Article

Somatic Mutations in the Peutz-Jegners (LKB1/STKII) Gene in Sporadic Malignant Melanomas

Molecular and Population Genetics Laboratory, Imperial Cancer Research Fund, London, UK.
Journal of Investigative Dermatology (Impact Factor: 6.37). 04/1999; 112(4):509-511. DOI: 10.1046/j.1523-1747.1999.00551.x

ABSTRACT Germline mutations in the LKB1/STK11 gene cause characteristic hamartomas and freckling to develop in patients with Peutz–Jeghers syndrome (PJS). The hamartomas arise as a result of somatic “second hits” at LKB1/STK11 and therefore contain a neoplastic element. The origin of the pigmented lesions in PJS is unknown and difficult to test, as these are hardly ever biopsied. PJS patients are at increased risk of benign and malignant tumors, particularly of the colon, breast, pancreas, testis, and ovary, although the increased risk for any one of these sites may be quite modest. Somatic LKB1/STK11 mutations have been found, albeit at a low frequency, in sporadic tumors of the colon, stomach, ovary, and testis. Although PJS patients are not known to have an excess of skin tumors, if the freckles of PJS patients are actually small, benign tumors, LKB1/STK11 mutations must provide these lesions with a selective advantage, and similar mutations might also give a selective advantage to related malignant tumors, such as melanomas. We have therefore screened 16 melanoma cell lines, 15 primary melanomas, and 19 metastases for LKB1/STK11 mutations. Two LKB1/STK11 mutations were found: a missense change (Y49D) accompanied by allele loss in a cell line; and a missense change (G135R), without a detected mutation in the other allele, in a primary tumor. Both these mutations are highly likely to be pathogenic. Novel polymorphisms, including an unusual heptanucleotide repeat, were also found in introns 2 and 3. LKB1/STK11 mutations occur in a significant minority of tumors of several sites, including malignant melanomas.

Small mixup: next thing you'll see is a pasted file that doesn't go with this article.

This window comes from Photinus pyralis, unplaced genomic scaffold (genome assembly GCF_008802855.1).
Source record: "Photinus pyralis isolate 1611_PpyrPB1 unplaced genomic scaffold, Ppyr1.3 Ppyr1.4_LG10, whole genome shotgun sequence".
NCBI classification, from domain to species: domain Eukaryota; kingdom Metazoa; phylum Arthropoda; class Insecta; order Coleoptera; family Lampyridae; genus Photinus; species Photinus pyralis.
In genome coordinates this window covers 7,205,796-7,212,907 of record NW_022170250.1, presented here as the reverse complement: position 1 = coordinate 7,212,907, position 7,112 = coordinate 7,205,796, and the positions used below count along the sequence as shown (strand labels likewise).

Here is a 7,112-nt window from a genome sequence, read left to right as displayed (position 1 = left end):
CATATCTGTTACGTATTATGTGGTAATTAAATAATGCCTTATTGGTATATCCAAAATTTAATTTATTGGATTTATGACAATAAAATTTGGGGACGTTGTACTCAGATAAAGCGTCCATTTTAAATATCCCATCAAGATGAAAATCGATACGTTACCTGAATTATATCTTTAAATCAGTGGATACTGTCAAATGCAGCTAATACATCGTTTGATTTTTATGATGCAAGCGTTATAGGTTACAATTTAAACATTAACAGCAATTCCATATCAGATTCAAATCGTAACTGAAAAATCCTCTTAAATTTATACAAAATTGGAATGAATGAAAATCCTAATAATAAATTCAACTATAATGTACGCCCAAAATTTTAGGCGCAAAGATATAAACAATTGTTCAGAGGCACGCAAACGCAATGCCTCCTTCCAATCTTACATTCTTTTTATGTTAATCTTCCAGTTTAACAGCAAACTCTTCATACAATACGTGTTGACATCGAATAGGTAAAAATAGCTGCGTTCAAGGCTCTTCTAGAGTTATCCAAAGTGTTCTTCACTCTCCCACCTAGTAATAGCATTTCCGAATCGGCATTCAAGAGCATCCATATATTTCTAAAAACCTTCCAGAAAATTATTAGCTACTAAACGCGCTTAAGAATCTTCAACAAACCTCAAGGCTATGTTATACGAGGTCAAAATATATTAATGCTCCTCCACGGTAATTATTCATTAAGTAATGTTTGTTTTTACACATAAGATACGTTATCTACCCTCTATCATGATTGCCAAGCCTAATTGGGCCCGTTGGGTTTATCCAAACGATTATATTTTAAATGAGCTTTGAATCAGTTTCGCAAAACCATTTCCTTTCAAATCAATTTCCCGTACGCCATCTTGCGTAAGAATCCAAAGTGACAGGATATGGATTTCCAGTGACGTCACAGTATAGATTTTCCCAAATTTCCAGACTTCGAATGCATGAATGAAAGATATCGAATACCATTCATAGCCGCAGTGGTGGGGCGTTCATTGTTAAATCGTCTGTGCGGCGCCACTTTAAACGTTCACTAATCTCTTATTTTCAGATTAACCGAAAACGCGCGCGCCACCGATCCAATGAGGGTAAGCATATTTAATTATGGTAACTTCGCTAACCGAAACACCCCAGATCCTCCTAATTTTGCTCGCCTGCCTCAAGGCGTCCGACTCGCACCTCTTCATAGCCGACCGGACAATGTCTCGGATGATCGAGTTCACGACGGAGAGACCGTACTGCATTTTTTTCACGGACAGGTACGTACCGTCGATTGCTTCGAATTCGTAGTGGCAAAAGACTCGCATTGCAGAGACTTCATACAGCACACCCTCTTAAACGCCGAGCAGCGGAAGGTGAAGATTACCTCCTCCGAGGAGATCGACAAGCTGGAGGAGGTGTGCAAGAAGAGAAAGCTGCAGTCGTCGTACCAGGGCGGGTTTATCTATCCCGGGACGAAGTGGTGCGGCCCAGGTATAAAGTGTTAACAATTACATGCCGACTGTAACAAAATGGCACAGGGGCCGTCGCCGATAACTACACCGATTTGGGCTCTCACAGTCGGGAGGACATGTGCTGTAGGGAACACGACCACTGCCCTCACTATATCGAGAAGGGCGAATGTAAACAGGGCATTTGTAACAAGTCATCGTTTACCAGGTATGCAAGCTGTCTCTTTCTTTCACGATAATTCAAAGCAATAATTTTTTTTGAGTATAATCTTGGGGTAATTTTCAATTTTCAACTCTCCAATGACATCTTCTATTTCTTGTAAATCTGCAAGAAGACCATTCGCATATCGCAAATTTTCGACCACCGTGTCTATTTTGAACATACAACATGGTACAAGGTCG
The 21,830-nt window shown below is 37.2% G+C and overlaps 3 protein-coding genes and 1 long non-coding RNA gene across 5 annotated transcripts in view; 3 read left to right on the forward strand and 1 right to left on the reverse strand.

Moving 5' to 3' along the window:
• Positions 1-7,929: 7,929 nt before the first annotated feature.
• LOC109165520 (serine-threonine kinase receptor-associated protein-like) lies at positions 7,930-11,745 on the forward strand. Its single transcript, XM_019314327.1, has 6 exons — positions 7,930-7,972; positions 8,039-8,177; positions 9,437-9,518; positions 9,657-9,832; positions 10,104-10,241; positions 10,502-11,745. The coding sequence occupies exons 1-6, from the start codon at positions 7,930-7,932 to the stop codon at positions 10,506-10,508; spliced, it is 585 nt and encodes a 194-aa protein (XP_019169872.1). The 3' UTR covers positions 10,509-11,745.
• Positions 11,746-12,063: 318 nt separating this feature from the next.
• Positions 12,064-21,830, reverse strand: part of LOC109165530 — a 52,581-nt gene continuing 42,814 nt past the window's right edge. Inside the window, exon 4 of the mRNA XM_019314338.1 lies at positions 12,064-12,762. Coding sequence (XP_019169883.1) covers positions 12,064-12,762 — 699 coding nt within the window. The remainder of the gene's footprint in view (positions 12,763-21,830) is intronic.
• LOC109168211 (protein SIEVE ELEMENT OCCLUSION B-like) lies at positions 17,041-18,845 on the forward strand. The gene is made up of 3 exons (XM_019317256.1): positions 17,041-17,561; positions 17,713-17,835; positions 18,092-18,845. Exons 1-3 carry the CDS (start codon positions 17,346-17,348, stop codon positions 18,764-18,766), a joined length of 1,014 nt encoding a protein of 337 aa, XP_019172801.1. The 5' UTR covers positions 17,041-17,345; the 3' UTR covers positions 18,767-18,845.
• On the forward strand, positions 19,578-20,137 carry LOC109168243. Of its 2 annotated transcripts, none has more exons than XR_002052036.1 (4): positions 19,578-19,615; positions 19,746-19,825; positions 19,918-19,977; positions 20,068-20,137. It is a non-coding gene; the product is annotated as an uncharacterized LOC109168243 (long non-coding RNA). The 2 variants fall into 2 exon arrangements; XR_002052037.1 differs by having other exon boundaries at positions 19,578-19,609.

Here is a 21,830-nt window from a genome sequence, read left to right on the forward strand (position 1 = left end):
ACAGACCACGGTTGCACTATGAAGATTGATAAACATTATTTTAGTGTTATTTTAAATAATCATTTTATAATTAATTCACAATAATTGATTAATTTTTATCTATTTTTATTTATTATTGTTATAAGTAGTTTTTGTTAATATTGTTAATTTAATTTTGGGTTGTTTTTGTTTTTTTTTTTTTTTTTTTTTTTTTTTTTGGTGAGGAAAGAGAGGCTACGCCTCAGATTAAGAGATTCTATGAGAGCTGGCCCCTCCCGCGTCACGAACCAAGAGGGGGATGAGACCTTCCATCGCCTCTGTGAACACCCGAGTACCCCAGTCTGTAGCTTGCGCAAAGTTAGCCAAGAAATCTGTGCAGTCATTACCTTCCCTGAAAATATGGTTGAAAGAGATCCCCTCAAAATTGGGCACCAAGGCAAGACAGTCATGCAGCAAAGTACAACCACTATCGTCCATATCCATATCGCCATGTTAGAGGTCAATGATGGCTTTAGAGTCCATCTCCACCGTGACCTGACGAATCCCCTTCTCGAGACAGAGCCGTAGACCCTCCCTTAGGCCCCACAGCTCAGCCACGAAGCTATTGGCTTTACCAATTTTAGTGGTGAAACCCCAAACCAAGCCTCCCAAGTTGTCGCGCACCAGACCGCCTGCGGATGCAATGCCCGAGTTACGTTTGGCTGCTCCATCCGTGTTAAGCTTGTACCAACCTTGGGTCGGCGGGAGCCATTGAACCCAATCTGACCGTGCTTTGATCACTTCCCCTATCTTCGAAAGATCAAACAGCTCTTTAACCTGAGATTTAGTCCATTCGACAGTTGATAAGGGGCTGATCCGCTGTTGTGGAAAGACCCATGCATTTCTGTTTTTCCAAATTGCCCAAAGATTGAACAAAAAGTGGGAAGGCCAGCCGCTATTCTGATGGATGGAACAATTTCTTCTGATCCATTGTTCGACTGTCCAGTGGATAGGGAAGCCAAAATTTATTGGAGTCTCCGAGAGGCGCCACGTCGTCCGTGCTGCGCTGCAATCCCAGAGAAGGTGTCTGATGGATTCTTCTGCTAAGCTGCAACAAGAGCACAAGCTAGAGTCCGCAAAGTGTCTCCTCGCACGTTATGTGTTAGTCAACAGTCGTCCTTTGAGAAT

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Available from: Andrew J Rowan, Aug 19, 2014
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